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Hokusai's The Great Wave of Kanagawa

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Art appreciation is a way of analyzing artwork critically and understanding the society in which that art originated.

The great wave

The great wave

The enormous wave arched and became ready for the prince with its wavy claws. Natural disasters inspired the orchestral piece "La Mer" by Cloud Debussy.
The work is one of Katsushika Hokusai's "36 Views of Mount Fuji," a collection of Japanese printmakers' woodblocks produced between 1830 and 1833. The title is not "The Great Wave," and the subject is not a wave. Nevertheless, Buddhists and Shintoists have traditionally held it in high respect.

It shows Mount Fuji from various perspectives. Its full name, which alludes to the area where Mount Fuji can be seen in the distance, translates to "under the wave of Kanagawa." Fishermen are also caught in the swell as they attempt to return home after delivering seafood to the city where the composition was created.

Hokusai was a well-known Yukio-e artist, the name for the mass-produced woodblock prints from the Edo period known for their emphasis on line and pure colour and their portrayal of hedonistic city life. In 1760, he was born not far from present-day Tokyo.

Ukiyo-e is a Japanese term that refers to the impermanence of realities and trends of the period.
These are not high-art images that can be purchased for the price of a bowl of noodle soup by a growing middle class. Nevertheless, The movement of water enthralled Hokusai, and he explored the subject on numerous stormy seas and a few calmer ones.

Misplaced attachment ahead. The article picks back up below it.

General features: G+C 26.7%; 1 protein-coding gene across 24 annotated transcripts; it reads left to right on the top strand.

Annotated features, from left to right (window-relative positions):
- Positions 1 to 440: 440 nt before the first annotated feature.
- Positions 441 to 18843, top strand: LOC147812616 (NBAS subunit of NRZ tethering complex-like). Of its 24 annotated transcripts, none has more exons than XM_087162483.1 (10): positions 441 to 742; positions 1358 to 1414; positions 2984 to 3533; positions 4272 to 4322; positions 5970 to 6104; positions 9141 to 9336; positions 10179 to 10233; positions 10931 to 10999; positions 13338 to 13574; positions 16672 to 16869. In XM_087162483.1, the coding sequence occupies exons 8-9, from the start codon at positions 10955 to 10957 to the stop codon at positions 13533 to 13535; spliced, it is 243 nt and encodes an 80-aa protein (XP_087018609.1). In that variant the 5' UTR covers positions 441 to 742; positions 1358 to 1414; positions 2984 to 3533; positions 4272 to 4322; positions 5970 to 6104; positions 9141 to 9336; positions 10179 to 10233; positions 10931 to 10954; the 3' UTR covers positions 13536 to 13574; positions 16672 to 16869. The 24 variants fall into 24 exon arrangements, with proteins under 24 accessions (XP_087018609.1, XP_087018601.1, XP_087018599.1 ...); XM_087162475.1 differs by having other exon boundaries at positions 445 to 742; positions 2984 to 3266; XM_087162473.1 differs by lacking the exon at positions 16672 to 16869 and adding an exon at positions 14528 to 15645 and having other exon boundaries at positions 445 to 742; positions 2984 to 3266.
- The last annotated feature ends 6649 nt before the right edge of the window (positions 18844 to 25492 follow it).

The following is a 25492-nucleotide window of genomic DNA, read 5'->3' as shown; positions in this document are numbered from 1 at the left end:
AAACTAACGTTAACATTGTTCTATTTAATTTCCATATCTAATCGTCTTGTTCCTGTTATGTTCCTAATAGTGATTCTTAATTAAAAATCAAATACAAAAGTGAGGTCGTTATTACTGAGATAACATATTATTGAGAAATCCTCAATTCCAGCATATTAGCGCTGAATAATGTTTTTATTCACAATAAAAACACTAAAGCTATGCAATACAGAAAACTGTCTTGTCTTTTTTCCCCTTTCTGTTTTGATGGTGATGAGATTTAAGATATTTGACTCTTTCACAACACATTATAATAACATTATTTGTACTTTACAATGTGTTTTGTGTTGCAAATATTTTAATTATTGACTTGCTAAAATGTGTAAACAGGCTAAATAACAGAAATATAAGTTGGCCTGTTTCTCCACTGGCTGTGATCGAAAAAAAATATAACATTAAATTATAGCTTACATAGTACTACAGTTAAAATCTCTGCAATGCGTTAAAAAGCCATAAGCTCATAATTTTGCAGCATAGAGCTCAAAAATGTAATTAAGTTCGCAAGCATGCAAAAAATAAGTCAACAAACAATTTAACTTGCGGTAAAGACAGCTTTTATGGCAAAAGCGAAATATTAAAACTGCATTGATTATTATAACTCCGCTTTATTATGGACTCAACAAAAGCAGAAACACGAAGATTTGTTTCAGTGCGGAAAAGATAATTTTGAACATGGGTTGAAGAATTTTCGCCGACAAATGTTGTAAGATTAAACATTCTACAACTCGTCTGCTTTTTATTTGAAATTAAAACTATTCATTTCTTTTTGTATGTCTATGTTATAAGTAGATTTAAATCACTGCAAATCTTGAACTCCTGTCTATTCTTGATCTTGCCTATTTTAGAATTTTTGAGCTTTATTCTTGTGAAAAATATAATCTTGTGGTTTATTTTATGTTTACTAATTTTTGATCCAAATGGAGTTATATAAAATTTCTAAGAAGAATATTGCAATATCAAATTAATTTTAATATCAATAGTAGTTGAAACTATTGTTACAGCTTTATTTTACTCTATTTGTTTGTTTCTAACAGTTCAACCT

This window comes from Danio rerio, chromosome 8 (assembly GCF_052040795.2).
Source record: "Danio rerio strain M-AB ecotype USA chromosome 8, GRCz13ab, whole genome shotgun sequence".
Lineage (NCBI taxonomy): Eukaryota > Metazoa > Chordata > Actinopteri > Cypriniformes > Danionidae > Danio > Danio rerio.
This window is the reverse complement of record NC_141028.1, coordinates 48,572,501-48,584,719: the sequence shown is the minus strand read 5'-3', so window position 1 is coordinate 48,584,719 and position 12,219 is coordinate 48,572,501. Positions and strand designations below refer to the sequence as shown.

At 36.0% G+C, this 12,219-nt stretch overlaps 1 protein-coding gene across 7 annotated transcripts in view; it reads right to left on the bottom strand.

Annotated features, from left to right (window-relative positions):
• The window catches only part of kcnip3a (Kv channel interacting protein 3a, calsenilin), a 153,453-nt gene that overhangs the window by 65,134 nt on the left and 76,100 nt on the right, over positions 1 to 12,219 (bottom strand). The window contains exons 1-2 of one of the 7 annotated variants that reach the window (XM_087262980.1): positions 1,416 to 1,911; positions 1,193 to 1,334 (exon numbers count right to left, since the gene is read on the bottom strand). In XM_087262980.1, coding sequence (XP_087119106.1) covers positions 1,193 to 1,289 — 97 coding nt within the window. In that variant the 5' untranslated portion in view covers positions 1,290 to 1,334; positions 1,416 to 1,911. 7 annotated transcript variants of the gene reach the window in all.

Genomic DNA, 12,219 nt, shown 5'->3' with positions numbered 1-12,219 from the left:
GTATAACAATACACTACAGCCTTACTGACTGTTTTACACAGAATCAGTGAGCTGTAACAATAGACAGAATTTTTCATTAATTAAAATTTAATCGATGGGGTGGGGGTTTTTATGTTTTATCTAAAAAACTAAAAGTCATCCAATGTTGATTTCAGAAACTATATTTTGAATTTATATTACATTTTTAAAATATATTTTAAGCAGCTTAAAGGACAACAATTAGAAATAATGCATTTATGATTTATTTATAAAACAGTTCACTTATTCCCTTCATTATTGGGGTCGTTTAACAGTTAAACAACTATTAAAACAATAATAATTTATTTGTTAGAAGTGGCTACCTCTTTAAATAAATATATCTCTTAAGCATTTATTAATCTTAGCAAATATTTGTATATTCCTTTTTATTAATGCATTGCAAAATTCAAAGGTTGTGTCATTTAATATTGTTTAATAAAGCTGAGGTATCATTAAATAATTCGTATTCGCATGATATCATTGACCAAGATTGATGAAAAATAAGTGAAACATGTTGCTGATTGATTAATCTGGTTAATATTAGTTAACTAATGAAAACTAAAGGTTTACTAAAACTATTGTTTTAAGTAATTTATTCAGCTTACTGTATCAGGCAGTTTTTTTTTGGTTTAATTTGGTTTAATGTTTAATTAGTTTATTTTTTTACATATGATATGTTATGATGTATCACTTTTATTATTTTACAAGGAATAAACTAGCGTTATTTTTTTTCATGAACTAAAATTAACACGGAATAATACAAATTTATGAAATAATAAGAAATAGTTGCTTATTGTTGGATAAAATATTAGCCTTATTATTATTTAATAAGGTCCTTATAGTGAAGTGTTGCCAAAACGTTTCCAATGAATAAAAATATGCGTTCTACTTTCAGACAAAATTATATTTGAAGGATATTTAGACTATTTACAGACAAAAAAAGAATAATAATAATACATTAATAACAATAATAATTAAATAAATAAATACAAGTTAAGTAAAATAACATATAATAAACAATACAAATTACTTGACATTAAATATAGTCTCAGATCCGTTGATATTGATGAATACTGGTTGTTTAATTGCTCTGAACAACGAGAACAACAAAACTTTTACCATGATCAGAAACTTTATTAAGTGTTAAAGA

When the great wave was made in the 1830s, because of the isolationist policies of the Tokugawa Shogunate, Japan was essentially cut off from the rest of the world. The tentacle-like extension from Hokusai's wave shows how he drew inspiration from Japanese Rinpa School artists like Ogata Korin. Nonetheless, due to European reproductions brought in by Dutch traders, western realism crept into Japanese art.

The use of linear perspective, a low horizontal line, and the introduction of Prussian blue, a synthetic colour then extremely new to Japan and hailed from Prussia, all reveal a definite western influence in the great wave. In addition, countless Mount Fuji Prints were produced in Japan, most purchased as keepsakes by a growing market of travellers and pilgrims to the mountains.

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After Hokusai died in the 1850s, trade started to open up, and his artwork was displayed at the 1867 International Exposition in Paris.

Many painters, including Claude Monet, Edgar Degas, Mary Cassatt, and a multitude of others, were significantly impacted by the image of society and the use of the flattening of space in an artwork. As a result, this artwork was appreciated and collected as Ukiyo-e paintings throughout Europe.

A tsunami struck the northern span in 1896, causing widespread devastation. This event is thought to have launched a big wave of worldwide fame.
The agony does not, however, resemble a tsunami.
The rough wave, dubbed "Plunging breaker" by researchers in 2009, was 32 to 39 feet tall. However, it would undoubtedly be lethal, and this is where the story's real and evident angst begins. We are small compared to nature. This contrast can be noticed in art from various cultures and eras. But maybe nowhere has it been played out more clearly and distinctly than in this case.

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